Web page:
I like to think of myself as being pretty open-minded when it comes to anime. I’ll give just about any genre a chance if it has an interesting story or premise. However, it was just a few years ago that a friend opened my eyes to the possibility that I might be neglecting the over-the-top booby fanservice genre.
Sometimes, it’s okay to judge a book by its cover
I’m sure we all have our own ways of picking and choosing which anime are worth our time. Sometimes I’ll give a show a chance just because it has a good opening song or a voice actor I like. Usually, I find that it doesn’t take much to have a decent guess whether I’ll enjoy a show or not. After all, why shouldn’t we judge a book by its cover? The cover is full of information about the book that can help us make a decision about it. But sometimes, we find things where a cover isn’t quite enough to capture its essence.
One such example of a show I had mostly misjudged is Queen’s Blade. The only thing I knew about Queen’s Blade was that it looked like yet another booby anime, so I never gave it a second thought. Thankfully, a friend of mine turned me on to Queen’s Blade sometime in 2011. It wasn’t the art or story that convinced me to check it out, but actually hearing the soundtrack on YouTube.
So before you read any further, hit play on the YouTube embed below and listen to this while you read.
My philosophy with these kinds of booby shows has typically been something along the lines of: “If I wanted to watch porn, I’d watch porn instead.” These booby shows have never had much appeal to me and continue to be a genre that I am probably neglecting a little too much.
First things first, this show is definitely adult-oriented and should not be viewed by those under the age of 18 (or whatever it is in your country). With that out of the way, Queen’s blade definitely is an anime that has more to offer than just boobs and service. Second things second, when referring to Queen’s Blade in this post, I am referring to season one and season two (Rurou No Senshi and Gyokuza Wo Tsugu Mono respectively). After the first two seasons, the main storyline dies down and the sequels not have the same level of depth as the first two seasons.
Queen’s Blade originated as a gamebook series in 2005, but really took off when the anime series was produced in 2009 by studio ARMS. Naturally, a show like this gets censored quite heavily when airing on normal TV channels, but AT-X was the one channel to carry it uncensored.
The cast actually has some big name voice actors
For how lewd this show gets, it’s quite amazing how many big name voice actors it has.
To name just a few…
- Rie Kugimiya – Almost every tsundere character in the last 15 years
- Aya Hirano of Haruhi Suzumiya fame
- Yuuko Gotou of Mikuru Asahina fame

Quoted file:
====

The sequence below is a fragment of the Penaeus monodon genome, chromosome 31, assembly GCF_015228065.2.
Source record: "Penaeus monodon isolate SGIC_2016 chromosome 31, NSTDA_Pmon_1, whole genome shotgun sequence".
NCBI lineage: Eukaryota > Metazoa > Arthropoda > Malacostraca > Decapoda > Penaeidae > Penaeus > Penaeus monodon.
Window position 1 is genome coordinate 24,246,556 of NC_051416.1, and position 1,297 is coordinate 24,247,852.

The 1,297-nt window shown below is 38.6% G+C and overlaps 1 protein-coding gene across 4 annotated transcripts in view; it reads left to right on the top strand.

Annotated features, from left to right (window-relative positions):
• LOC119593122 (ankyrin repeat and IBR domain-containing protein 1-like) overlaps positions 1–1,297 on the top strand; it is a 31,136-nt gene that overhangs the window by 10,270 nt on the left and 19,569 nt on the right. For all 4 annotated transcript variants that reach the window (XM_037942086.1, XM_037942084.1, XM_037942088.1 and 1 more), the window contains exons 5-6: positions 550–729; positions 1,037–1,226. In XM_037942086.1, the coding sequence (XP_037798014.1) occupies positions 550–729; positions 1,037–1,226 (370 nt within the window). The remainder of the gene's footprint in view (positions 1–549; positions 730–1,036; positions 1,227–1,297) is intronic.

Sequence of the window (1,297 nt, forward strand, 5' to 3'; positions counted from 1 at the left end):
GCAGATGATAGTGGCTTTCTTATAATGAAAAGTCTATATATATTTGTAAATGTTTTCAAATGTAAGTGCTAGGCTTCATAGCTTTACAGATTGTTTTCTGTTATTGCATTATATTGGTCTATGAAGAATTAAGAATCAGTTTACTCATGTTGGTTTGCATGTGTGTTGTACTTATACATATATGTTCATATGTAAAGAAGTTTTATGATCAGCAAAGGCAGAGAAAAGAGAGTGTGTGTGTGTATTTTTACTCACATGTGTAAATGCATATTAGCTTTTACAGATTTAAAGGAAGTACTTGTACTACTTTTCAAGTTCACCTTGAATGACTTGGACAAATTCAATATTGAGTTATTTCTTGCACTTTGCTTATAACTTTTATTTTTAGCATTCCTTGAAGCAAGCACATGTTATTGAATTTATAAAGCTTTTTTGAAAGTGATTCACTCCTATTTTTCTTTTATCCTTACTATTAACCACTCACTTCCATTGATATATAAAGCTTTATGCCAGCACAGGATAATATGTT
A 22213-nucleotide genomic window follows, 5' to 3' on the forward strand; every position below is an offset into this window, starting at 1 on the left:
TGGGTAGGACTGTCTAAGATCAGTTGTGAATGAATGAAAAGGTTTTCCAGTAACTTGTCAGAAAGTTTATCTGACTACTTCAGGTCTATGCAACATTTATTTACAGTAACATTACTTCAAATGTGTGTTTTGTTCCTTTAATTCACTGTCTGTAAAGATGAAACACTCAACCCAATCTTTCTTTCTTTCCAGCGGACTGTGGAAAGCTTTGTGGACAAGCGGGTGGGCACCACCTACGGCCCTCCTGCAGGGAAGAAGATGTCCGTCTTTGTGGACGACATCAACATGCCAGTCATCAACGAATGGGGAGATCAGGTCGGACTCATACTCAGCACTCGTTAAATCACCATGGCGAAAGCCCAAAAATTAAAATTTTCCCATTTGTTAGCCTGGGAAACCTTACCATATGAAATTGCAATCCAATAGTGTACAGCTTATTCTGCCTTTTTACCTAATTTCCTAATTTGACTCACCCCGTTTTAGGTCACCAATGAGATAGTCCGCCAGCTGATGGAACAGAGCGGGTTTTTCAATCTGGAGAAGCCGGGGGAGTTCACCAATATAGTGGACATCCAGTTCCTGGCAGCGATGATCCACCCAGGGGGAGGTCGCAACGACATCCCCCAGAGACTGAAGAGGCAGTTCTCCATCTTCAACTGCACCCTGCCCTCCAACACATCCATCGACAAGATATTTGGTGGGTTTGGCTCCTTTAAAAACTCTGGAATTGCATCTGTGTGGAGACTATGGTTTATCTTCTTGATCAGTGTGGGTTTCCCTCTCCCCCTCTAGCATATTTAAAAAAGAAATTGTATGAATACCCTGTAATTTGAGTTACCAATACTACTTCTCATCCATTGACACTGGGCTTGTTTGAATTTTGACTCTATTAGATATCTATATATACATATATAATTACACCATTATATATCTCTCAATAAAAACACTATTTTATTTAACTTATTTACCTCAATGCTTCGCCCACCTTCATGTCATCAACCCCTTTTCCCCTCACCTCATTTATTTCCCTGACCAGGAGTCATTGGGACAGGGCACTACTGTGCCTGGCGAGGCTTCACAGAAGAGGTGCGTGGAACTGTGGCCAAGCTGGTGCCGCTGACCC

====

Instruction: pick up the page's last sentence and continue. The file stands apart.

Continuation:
This can be rather fun if you’re familiar with these big-name voice actors. For example, I was quite used to hearing Rie Kugimiya voice tsundere roles with her “cute” voice, but I had never even heard her attempt a sexy voice. Queen’s Blade was the first time I had heard it, and she freakin’ nails it. And if you thought Aya Hirano was snarky in Haruhi, just wait until you hear how she voices Nanael. A couple other notable voice actors in this include Eri Kitamura and Kanae Itou.
No, I’m not jokingly referring to the amount of service here. Queen’s blade actually has a really solid plot that takes you on an adventure and leaves you caring about what happens to the characters. The basic premise revolves around the Queen’s Blade tournament that takes place every four years where strongest and most beautiful women from across the land come together to determine who will be the new Queen. The story itself is not overly intricate, but it is a good enough premise for bringing together a wide cast of interesting characters. More than the base story-line itself, the show is really driven by the characters that occupy it.
One other thing that I really appreciated about the storytelling in Queen’s Blade was that they didn’t seem to have many throwaway characters. Many shows will have characters who are useful for one or two episodes and then move on without ever revisiting their story. Queen’s Blade steadily introduces new characters as the story progresses and even finds away to incorporate many of them into the continuing timeline. For example, we are first introduced to the mysterious ninja Shizuka in Episode two, but she continues to have a role in the plot well into the second season.
Queen’s Blade has a fantastic soundtrack
As a whole, Queen’s blade is incredibly polished. The animation is smooth, the art is well-done, and the plot is solid, but the real standout part of this show is the soundtrack. As I mentioned above, this was what sucked me into watching the show in the first place.
My friends and I like to joke about how Queen’s Blade had way too big of a budget for a booby anime, and the soundtrack is no exception. The soundtrack is full of epic pieces that set the mood for the epic battles that take place throughout the show. The quality of the musical pieces on their own is quite good, but this show really drives home how important the timing and execution can be for a soundtrack.
Queen’s Blade is set in a medieval magical fantasy world, so it allows for quite a bit of flexibility in character design. With humans, elves, dwarves, and angels in all sorts of shapes and sizes, there is a bit of something for everyone.
The original character designs are provided by Kazuhiro Takamura (Strike Witches), Hirokazu Hisayuki (My-HiME), and Eiwa. Except for a few characters (seriously, who even likes Melpha?), just about ever character is fairly easy on the eyes.
Seriously, just give it a few episodes
If you’re able to stomach non-stop fanservice (can it even be called fanservice at this point?), Queen’s Blade may just be worth a second look.
Bonus OST embed:
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